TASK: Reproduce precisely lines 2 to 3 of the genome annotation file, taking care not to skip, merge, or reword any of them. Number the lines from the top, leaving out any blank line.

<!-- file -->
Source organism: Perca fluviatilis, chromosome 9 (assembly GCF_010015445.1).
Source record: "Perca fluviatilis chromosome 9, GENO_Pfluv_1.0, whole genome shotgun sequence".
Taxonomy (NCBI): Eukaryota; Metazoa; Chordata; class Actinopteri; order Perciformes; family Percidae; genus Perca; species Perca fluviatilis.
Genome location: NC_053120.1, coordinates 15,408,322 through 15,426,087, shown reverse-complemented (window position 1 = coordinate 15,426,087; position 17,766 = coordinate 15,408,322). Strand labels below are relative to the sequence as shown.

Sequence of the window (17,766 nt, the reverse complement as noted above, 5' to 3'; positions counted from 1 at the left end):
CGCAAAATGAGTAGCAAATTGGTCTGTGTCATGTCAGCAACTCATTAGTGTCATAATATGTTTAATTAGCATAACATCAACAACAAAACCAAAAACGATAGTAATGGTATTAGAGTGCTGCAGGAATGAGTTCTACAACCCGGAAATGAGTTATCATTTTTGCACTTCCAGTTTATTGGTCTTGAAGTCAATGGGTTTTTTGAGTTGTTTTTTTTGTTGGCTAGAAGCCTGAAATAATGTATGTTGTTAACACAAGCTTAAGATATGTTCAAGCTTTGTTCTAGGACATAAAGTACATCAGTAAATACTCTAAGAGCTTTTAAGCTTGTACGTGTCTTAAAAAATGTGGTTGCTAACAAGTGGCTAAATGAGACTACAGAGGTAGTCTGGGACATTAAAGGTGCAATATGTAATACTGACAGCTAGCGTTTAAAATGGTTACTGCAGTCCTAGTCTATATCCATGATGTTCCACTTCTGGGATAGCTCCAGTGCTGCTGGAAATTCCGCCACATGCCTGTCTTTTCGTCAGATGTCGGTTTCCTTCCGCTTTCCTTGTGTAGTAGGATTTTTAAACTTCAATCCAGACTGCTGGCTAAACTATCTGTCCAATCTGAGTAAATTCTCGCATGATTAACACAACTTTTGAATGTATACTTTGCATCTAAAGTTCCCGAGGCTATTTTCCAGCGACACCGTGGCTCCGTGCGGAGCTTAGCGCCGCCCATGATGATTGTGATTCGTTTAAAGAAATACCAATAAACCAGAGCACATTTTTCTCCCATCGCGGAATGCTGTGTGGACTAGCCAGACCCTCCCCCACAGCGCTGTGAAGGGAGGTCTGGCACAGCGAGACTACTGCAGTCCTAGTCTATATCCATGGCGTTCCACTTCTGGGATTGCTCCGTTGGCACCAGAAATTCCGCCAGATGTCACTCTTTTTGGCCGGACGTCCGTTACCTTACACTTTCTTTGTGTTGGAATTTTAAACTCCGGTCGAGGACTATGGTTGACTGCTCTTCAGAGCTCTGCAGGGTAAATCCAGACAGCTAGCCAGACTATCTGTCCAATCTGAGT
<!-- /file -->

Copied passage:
Source record: "Perca fluviatilis chromosome 9, GENO_Pfluv_1.0, whole genome shotgun sequence".
Taxonomy (NCBI): Eukaryota; Metazoa; Chordata; class Actinopteri; order Perciformes; family Percidae; genus Perca; species Perca fluviatilis.